The Argument for Apostolic Fiction

Apostolic fiction

We are captivated by the supernatural. For decades, this generation has filled its bookshelves and the proverbial archives housed within our minds with stories of magic, angelic beings and dark creatures of the paranormal sub-culture. Yet, to our Christian movement, we have continually heard the arguments that the youth of this age find themselves uninterested in the ideas of miracles, a Deity and the life beyond this one.

Supernatural Culture

We have been lulled into thinking that Millennials no longer wrestle with thoughts of the afterlife and a pervasive interest in things that are not so easily explained away by textbook science. This collapse in understanding has led to a surge of young adult fiction to populate our nation’s bookshelves, from vampire romance to the schools of witchcraft and wizardry. The youth of this generation has been continuously and mercilessly bombarded with the supernatural, so much so that they have been unable to cull its consumption in their daily lives. This is my case for the need of apostolic fiction.


Gone are the days we can rely upon the biblically founded fiction of C. S. Lewis and J. R. Tolkien with their subtle yet prevalent and evident ties to their religious belief systems. And while these many fictional tales remain upon the pedestal of classic fiction, the world ceases not to slow in its production of the next great supernatural tale containing little depth or life within its pages, instead only serving to promote a culture of easy-reading and even shallower understanding of literature and what potential the supernatural truly holds. This responsibility, the responsibility of creating great Christian foundational fiction rests solely upon our shoulders.

Embrace Inspiration

There is no shortage of inspiration within our movement, and everyday I am greeted by the insurmountable imagination that this generation holds within its young and growing minds. But for so long, we have been taught to fear what we do not understand and to put away anything that represents itself as a distraction to a very real relationship with God. This conviction has pushed this generation far from the pages of great books like the C. S. Lewis’ Space Trilogy or the collection of books within The Lord of the Rings, written by Tolkien, because we have been taught to fear what is contained within their pages as if they were comparable to the likes of Twilight. This mass-fiction boycott has chosen to ignore the Christian foundations of these great theologians and reduced their writings to moth fodder in the minds of many.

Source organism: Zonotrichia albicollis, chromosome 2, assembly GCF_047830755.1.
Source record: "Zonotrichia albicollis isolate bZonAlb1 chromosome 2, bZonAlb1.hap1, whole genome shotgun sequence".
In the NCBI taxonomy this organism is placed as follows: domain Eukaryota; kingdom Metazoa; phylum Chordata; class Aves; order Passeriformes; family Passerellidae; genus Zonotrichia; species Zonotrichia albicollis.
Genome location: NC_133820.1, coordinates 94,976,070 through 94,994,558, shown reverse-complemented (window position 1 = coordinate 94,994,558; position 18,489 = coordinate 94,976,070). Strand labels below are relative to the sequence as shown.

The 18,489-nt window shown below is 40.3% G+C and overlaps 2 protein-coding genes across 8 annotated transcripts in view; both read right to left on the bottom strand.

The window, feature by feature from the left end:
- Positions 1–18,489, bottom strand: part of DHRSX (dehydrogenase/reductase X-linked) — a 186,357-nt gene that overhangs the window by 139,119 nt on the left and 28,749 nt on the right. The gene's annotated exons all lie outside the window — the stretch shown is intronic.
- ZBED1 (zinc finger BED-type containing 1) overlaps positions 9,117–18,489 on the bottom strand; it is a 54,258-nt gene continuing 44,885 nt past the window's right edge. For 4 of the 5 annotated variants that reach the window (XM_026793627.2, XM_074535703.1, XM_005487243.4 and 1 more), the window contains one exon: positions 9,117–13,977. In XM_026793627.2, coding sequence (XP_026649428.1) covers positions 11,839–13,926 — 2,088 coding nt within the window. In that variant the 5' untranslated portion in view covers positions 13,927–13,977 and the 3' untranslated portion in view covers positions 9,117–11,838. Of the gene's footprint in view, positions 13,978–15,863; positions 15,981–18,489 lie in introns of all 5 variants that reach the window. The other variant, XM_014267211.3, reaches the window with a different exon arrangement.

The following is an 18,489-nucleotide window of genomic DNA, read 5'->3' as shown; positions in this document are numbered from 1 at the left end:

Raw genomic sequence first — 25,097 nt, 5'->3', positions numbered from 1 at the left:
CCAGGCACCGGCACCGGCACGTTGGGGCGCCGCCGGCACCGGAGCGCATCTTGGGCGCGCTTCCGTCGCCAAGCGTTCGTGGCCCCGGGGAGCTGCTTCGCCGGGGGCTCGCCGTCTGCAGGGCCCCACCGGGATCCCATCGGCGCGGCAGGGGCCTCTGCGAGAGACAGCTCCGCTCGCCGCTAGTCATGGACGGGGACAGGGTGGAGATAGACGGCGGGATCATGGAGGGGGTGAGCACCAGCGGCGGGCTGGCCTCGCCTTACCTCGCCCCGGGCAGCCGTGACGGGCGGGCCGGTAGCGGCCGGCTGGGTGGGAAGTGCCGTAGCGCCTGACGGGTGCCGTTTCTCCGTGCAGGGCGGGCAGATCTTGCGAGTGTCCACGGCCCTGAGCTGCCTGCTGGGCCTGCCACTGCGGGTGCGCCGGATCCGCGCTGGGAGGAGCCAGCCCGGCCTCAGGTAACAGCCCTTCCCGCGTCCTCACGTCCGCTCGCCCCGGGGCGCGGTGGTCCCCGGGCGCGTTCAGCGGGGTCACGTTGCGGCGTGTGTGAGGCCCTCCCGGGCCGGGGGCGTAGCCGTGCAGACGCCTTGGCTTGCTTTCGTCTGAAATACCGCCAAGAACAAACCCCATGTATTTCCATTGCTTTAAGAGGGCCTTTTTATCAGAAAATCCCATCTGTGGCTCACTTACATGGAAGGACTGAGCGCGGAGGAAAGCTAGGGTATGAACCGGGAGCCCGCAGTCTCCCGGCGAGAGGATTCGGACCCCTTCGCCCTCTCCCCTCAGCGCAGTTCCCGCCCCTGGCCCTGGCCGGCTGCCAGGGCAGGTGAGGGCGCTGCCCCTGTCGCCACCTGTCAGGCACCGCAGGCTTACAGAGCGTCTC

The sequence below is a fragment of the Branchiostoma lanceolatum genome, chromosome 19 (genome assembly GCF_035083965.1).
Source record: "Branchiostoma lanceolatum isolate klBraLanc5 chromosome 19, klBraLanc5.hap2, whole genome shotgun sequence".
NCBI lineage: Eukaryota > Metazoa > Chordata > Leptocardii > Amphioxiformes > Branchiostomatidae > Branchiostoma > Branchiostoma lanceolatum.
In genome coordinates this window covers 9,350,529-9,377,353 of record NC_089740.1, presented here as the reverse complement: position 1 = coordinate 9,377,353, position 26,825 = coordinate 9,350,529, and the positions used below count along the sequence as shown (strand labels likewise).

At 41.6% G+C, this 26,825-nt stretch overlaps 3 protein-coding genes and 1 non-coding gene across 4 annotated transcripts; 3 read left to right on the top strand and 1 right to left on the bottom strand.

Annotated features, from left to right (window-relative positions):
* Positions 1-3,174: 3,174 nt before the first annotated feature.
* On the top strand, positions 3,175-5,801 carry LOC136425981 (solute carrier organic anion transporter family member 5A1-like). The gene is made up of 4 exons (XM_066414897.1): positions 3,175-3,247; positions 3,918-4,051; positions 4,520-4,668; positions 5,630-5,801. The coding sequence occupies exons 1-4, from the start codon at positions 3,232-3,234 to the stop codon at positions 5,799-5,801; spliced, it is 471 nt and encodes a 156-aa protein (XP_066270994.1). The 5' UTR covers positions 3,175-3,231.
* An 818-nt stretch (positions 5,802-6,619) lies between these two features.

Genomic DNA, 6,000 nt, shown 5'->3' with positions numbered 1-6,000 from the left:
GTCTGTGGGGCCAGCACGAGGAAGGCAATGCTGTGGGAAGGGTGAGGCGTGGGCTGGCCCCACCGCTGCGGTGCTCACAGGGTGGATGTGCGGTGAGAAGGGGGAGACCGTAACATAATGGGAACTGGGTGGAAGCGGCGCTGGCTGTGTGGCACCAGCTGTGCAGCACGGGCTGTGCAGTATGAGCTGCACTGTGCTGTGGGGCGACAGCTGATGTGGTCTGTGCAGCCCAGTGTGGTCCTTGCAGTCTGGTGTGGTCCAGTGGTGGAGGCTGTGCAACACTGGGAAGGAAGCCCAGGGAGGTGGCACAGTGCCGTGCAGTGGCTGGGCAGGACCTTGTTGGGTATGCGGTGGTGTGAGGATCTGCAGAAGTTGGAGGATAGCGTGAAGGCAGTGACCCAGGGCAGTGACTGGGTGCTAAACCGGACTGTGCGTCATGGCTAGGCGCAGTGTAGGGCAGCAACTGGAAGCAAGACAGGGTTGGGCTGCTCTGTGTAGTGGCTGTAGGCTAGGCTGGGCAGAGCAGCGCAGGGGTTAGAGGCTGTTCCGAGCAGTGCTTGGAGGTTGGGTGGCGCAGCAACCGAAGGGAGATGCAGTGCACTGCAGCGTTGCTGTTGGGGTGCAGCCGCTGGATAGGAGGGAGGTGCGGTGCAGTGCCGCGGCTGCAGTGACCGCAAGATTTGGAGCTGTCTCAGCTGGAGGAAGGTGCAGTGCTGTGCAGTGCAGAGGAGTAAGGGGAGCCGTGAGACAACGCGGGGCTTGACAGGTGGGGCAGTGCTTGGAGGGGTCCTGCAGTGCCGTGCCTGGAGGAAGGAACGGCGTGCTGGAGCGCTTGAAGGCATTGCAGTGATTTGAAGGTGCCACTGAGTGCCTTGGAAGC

Time to Stand

So it is now more than ever that we must determine within ourselves to stand for apostolic fiction in novels and poetry. We are an ever-present light in a world of darkness that is searching for understanding within the unknown. We exist amongst a sea of young minds that are desperately yearning for an explanation to the things they do not yet comprehend, and it is with great Christian literature that we can begin to combat the culture of shallow and lazy writing. We have a responsibility to bridge the gap between the young minds of the lost and confused with biblical foundations and Christian motifs meant to drive them to their answer in their Lord and Creator, Jesus Christ.

There is a large gap to be filled, and as time progresses, the un-churched and confused will be pulled that much more in the direction of darkness perpetrated by our modern young-adult fiction. If we determine to let our imaginations grow as they are fueled by our Christian conversions and spiritual experiences, allowing our great writers to craft tales of supernatural awe and wonder, then there is no doubt that we will begin to bridge that spiritual gap. We can provide understanding and excitement to a world not simply interested in the supernatural, but craving understanding and their own personal experience with that supernatural lifestyle. We hold the answer for those that are searching; we must simply create more mediums by which to administer truth, and in it, the gospel of a God that transcends time and space merely to demonstrate His immeasurable love for His chosen children. 


E.M. Zenobia is the Student Editor for Word Aflame, The Discipleship Project as well as Link 247. He received his bachelor’s degree from Urshan College and also carries a degree from Saint Louis Christian College. Evan was most recently an administrator and student pastor in Washington, D.C. as well as a member of Apple retail for the last two years. He is a lover of all things C. S. Lewis and an avid fiction writer who thoroughly enjoys trail running and biking.